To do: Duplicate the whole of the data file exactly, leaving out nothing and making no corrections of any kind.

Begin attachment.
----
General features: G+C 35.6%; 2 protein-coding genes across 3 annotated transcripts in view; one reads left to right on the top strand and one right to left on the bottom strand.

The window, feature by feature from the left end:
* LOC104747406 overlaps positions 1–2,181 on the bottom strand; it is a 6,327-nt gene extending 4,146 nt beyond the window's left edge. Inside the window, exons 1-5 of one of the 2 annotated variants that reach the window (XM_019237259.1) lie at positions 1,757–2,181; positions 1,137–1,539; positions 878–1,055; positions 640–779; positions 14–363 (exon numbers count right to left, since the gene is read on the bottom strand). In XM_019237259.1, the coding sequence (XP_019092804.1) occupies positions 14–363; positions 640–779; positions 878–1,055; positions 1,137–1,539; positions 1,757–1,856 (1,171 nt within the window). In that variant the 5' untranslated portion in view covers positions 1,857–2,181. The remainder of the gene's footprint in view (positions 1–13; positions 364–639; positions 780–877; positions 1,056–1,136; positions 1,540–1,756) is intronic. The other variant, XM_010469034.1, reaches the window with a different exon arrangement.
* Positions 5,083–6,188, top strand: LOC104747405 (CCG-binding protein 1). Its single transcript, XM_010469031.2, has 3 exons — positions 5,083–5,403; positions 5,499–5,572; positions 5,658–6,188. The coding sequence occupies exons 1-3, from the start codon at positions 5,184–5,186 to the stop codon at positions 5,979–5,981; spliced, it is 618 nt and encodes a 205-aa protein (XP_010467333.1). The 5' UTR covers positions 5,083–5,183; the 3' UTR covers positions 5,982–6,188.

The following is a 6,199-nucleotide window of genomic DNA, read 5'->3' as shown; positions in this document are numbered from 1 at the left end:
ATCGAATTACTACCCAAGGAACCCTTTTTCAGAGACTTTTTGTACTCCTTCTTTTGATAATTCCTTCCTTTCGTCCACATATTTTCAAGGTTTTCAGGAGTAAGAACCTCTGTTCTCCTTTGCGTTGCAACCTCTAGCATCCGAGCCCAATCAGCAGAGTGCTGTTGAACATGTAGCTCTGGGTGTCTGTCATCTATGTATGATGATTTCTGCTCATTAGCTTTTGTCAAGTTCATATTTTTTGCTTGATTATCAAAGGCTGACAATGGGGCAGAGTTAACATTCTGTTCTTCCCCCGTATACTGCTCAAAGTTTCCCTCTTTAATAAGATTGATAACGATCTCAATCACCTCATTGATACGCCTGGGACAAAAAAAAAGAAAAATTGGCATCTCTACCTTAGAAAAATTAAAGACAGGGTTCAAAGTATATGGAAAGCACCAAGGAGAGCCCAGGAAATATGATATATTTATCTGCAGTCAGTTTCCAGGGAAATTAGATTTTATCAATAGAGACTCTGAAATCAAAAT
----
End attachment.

General features: G+C 35.6%; 2 protein-coding genes across 3 annotated transcripts in view; one reads left to right on the top strand and one right to left on the bottom strand.

The window, feature by feature from the left end:
* LOC104747406 overlaps positions 1–2,181 on the bottom strand; it is a 6,327-nt gene extending 4,146 nt beyond the window's left edge. Inside the window, exons 1-5 of one of the 2 annotated variants that reach the window (XM_019237259.1) lie at positions 1,757–2,181; positions 1,137–1,539; positions 878–1,055; positions 640–779; positions 14–363 (exon numbers count right to left, since the gene is read on the bottom strand). In XM_019237259.1, the coding sequence (XP_019092804.1) occupies positions 14–363; positions 640–779; positions 878–1,055; positions 1,137–1,539; positions 1,757–1,856 (1,171 nt within the window). In that variant the 5' untranslated portion in view covers positions 1,857–2,181. The remainder of the gene's footprint in view (positions 1–13; positions 364–639; positions 780–877; positions 1,056–1,136; positions 1,540–1,756) is intronic. The other variant, XM_010469034.1, reaches the window with a different exon arrangement.
* Positions 5,083–6,188, top strand: LOC104747405 (CCG-binding protein 1). Its single transcript, XM_010469031.2, has 3 exons — positions 5,083–5,403; positions 5,499–5,572; positions 5,658–6,188. The coding sequence occupies exons 1-3, from the start codon at positions 5,184–5,186 to the stop codon at positions 5,979–5,981; spliced, it is 618 nt and encodes a 205-aa protein (XP_010467333.1). The 5' UTR covers positions 5,083–5,183; the 3' UTR covers positions 5,982–6,188.

The following is a 6,199-nucleotide window of genomic DNA, read 5'->3' as shown; positions in this document are numbered from 1 at the left end:
ATCGAATTACTACCCAAGGAACCCTTTTTCAGAGACTTTTTGTACTCCTTCTTTTGATAATTCCTTCCTTTCGTCCACATATTTTCAAGGTTTTCAGGAGTAAGAACCTCTGTTCTCCTTTGCGTTGCAACCTCTAGCATCCGAGCCCAATCAGCAGAGTGCTGTTGAACATGTAGCTCTGGGTGTCTGTCATCTATGTATGATGATTTCTGCTCATTAGCTTTTGTCAAGTTCATATTTTTTGCTTGATTATCAAAGGCTGACAATGGGGCAGAGTTAACATTCTGTTCTTCCCCCGTATACTGCTCAAAGTTTCCCTCTTTAATAAGATTGATAACGATCTCAATCACCTCATTGATACGCCTGGGACAAAAAAAAAGAAAAATTGGCATCTCTACCTTAGAAAAATTAAAGACAGGGTTCAAAGTATATGGAAAGCACCAAGGAGAGCCCAGGAAATATGATATATTTATCTGCAGTCAGTTTCCAGGGAAATTAGATTTTATCAATAGAGACTCTGAAATCAAAAT